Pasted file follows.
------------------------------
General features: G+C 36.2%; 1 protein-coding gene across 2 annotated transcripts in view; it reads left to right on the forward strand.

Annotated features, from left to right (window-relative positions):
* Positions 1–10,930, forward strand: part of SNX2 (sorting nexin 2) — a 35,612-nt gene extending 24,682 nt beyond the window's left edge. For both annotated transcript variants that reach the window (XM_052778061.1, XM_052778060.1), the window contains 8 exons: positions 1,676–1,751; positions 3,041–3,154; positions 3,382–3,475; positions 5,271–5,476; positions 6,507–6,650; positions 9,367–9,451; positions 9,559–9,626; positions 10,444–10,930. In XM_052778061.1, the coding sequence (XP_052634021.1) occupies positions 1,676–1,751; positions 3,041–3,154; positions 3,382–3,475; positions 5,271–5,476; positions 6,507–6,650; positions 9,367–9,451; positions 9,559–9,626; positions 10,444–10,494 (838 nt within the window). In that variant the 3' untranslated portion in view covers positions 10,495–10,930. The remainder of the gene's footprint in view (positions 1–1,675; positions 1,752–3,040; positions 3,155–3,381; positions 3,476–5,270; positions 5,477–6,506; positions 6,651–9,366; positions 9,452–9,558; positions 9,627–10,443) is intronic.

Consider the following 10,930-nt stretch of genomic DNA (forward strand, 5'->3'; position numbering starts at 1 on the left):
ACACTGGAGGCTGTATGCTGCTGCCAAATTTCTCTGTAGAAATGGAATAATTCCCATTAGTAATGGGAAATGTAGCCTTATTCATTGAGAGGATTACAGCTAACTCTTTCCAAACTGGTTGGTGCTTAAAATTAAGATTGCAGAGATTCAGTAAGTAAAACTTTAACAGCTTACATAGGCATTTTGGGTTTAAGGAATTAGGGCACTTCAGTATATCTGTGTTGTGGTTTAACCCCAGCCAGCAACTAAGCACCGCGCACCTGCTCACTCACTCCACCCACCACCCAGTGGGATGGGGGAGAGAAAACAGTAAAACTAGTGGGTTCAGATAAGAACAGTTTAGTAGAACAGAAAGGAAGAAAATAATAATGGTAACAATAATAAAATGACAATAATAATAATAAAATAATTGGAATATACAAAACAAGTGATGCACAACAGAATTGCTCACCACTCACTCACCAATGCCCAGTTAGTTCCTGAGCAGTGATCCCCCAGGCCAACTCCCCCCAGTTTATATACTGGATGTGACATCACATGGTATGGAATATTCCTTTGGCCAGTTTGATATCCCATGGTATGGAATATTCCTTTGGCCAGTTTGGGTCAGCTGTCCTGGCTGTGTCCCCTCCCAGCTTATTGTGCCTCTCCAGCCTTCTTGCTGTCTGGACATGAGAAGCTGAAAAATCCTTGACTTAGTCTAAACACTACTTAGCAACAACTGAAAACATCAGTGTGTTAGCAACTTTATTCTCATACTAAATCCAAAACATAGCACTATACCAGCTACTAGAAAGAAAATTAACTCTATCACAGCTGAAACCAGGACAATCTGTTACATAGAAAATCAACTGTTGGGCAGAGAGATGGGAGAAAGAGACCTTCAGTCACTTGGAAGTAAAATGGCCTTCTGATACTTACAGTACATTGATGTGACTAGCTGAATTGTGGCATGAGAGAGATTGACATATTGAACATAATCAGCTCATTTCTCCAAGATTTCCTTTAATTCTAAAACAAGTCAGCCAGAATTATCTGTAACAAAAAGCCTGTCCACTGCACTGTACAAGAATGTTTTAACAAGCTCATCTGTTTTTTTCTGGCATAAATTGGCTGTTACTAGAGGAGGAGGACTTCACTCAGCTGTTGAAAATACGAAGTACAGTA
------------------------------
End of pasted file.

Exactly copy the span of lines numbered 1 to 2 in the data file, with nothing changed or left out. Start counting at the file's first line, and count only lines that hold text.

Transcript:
General features: G+C 36.2%; 1 protein-coding gene across 2 annotated transcripts in view; it reads left to right on the forward strand.

Annotated features, from left to right (window-relative positions):